PLAINFIELD – The state has decided Goddard College will not act as a quarantine facility for the novel coronavirus pandemic, citing a lack of need.
The state had been planning on using the school’s Plainfield campus to house those without a home while they recovered from the virus that causes COVID-19. The site would have been for families and children who are in the custody of the Department for Children and Families.
The original decision to serve as a quarantine divided the town.
Some welcomed the people in need of care with open arms while others suggested putting up a fence around the campus to keep the infected in and making the infected wear identifiable clothing. There was concern about the lack of transparency or “buy-in” from the town before things were put in motion while others noted the urgency needed during a worldwide emergency.
But all of it appears to be for naught because Kerry Sleeper, deputy secretary of the state Agency of Human Services, told town officials Friday night the state would not be setting up a quarantine site there. State officials have been “cautiously optimistic” with the data coming in regarding those infected in the state and have said the current trend has the state doing better than the best-case scenario forecasted in late March.
“As a result of reviewing the very latest (COVID-19) case load and related modeling I have determined that the State does not require the bed capacity that Goddard offered as a potential site,” Sleeper wrote in an email. “All our decisions to identify potential surge sites were premised on ensuring we could meet the isolation needs of recovering Vermonters given the projected worse-case scenario. Responsible crisis management requires that we examine existing capacity and build contingencies to close the gap in essential services. Good crisis management also requires that we constantly reexamine the available data and reevaluate in order not to waste resources.”
Sleeper said the data shows the state appears to be falling into a moderate rate of infection. He said he wanted to be careful not to send a message that the health crisis is resolved and much work is still needed over the next several weeks.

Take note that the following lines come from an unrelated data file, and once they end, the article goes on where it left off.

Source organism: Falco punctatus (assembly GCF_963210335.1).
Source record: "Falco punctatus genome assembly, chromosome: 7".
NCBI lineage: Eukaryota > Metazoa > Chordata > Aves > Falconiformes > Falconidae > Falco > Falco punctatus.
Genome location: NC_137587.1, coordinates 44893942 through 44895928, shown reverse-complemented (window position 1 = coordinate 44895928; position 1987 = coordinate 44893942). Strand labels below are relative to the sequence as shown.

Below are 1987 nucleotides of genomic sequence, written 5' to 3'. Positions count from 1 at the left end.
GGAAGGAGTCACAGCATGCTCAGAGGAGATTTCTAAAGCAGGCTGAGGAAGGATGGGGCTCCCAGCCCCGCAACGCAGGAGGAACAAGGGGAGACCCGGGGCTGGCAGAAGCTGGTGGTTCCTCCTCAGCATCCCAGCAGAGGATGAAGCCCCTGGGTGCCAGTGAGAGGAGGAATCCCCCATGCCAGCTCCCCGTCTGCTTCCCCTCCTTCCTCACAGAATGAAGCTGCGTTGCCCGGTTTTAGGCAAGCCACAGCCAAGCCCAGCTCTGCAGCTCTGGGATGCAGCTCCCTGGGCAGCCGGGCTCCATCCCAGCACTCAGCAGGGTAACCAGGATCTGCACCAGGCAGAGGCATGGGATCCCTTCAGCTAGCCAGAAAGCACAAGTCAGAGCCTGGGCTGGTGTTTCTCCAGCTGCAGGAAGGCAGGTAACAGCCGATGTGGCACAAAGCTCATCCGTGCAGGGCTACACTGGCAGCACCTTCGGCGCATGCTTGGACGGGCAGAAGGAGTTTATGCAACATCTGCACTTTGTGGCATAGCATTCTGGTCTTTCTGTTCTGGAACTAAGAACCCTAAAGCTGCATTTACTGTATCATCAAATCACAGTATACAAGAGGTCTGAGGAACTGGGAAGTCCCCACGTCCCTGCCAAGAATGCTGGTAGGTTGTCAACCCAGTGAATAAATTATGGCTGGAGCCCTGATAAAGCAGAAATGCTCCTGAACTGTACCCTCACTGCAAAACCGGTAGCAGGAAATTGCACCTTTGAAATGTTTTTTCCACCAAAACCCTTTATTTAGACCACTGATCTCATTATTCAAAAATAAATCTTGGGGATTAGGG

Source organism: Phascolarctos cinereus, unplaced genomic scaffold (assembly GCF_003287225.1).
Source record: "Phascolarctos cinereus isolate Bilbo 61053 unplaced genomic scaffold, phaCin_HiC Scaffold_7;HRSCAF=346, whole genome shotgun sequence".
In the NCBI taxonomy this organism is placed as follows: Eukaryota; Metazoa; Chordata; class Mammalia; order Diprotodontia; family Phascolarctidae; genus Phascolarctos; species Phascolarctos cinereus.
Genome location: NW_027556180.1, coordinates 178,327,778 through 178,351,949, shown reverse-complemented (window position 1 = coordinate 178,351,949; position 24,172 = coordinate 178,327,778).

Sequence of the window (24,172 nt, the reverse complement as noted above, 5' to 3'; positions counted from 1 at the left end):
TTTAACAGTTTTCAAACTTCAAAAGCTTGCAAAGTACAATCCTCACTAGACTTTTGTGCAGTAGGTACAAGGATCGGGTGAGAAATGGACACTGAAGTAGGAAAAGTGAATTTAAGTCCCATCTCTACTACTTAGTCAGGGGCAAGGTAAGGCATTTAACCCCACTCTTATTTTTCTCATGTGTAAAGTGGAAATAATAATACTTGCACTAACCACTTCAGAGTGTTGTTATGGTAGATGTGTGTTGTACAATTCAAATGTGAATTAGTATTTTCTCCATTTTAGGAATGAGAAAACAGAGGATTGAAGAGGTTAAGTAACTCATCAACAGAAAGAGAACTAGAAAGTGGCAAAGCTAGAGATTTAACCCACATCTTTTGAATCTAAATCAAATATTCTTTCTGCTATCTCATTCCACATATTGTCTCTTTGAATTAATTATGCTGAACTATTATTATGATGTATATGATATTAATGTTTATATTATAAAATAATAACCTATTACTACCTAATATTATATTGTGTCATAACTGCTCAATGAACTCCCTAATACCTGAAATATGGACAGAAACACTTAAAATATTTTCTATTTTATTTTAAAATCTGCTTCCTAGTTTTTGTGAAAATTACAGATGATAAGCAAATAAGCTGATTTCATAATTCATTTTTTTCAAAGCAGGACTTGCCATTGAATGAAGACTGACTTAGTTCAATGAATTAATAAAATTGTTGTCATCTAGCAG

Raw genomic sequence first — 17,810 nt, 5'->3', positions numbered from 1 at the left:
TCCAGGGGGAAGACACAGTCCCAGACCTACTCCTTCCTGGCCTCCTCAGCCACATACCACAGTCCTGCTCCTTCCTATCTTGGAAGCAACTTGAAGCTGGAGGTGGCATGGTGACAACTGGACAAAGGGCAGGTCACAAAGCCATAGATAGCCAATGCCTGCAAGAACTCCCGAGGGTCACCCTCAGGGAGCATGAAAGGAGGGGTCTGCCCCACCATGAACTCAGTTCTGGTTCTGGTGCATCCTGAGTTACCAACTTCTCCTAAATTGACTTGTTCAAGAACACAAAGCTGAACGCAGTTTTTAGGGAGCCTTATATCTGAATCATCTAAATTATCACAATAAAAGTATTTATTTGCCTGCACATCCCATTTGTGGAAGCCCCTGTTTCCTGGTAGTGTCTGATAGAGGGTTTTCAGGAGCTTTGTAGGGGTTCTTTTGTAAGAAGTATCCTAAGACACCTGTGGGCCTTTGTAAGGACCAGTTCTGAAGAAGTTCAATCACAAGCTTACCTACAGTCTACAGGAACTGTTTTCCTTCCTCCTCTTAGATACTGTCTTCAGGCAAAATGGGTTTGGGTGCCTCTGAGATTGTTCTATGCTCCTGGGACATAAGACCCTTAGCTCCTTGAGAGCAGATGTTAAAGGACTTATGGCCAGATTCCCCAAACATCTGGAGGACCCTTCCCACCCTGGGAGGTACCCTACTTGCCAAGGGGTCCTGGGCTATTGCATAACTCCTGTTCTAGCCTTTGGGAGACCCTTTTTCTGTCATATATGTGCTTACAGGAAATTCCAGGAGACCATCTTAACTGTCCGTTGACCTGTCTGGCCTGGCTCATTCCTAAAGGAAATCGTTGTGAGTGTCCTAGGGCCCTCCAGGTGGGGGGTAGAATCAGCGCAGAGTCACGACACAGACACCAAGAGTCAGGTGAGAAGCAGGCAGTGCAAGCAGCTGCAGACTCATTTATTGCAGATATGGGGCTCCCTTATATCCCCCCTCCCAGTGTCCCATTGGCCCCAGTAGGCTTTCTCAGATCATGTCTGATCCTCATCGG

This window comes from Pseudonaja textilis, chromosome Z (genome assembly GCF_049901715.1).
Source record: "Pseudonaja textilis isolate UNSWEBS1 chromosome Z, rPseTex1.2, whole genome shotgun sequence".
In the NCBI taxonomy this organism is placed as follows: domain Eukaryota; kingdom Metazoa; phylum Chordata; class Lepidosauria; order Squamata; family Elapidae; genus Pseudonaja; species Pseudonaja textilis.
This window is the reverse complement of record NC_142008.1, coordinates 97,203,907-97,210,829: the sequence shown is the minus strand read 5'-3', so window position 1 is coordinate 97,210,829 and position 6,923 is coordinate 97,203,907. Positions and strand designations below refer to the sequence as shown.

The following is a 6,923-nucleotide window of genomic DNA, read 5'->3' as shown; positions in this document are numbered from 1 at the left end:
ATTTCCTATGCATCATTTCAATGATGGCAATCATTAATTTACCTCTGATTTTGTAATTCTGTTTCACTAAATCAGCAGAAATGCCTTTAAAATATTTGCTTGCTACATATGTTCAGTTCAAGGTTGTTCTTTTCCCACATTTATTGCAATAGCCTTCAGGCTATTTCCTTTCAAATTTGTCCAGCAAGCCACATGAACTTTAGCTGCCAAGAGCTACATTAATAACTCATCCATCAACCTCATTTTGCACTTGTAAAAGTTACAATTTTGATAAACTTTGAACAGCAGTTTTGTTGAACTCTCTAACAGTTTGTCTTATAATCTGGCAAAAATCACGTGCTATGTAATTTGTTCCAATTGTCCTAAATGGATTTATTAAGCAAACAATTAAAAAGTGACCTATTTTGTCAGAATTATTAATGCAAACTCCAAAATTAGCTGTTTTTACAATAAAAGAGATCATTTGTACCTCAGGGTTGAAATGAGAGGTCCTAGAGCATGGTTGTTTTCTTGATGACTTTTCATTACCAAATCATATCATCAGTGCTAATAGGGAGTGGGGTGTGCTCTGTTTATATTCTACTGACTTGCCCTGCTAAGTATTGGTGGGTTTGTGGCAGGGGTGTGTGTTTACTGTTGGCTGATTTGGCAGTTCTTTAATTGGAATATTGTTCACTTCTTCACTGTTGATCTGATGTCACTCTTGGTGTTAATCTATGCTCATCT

He commended town officials for how they handled the situation, noting it was a challenging position to be in. State officials have said previously the town didn’t have much choice in the matter because it was a public safety situation.
In her response to Sleeper, Select Board chairwoman Sasha Thayer stated, “These are indeed challenging times and too often frightening to many as it feels as though we are attempting to successfully navigate very turbulent waters in a tiny canoe. I appreciate the care and thoughtfulness that seems evident across this state, in sorting out under tremendous time pressures how to adequately care for and serve those who are directly affected by the COVID-19 virus, their families, and those in all our communities. There are rarely easy answers to the problems that arise in such times.”
At a news conference on Monday, Secretary Mike Smith, of the Agency of Human Services, said the state’s primary isolation facility will be at the Holiday Inn in South Burlington. Smith said the facility, which has capacity for 150 people, should be operational early this week if it wasn’t already Monday.
The state had been planning on creating multiple such sites around the state, including at Goddard. Those sites also were canceled due to lower-than-expected infection rates.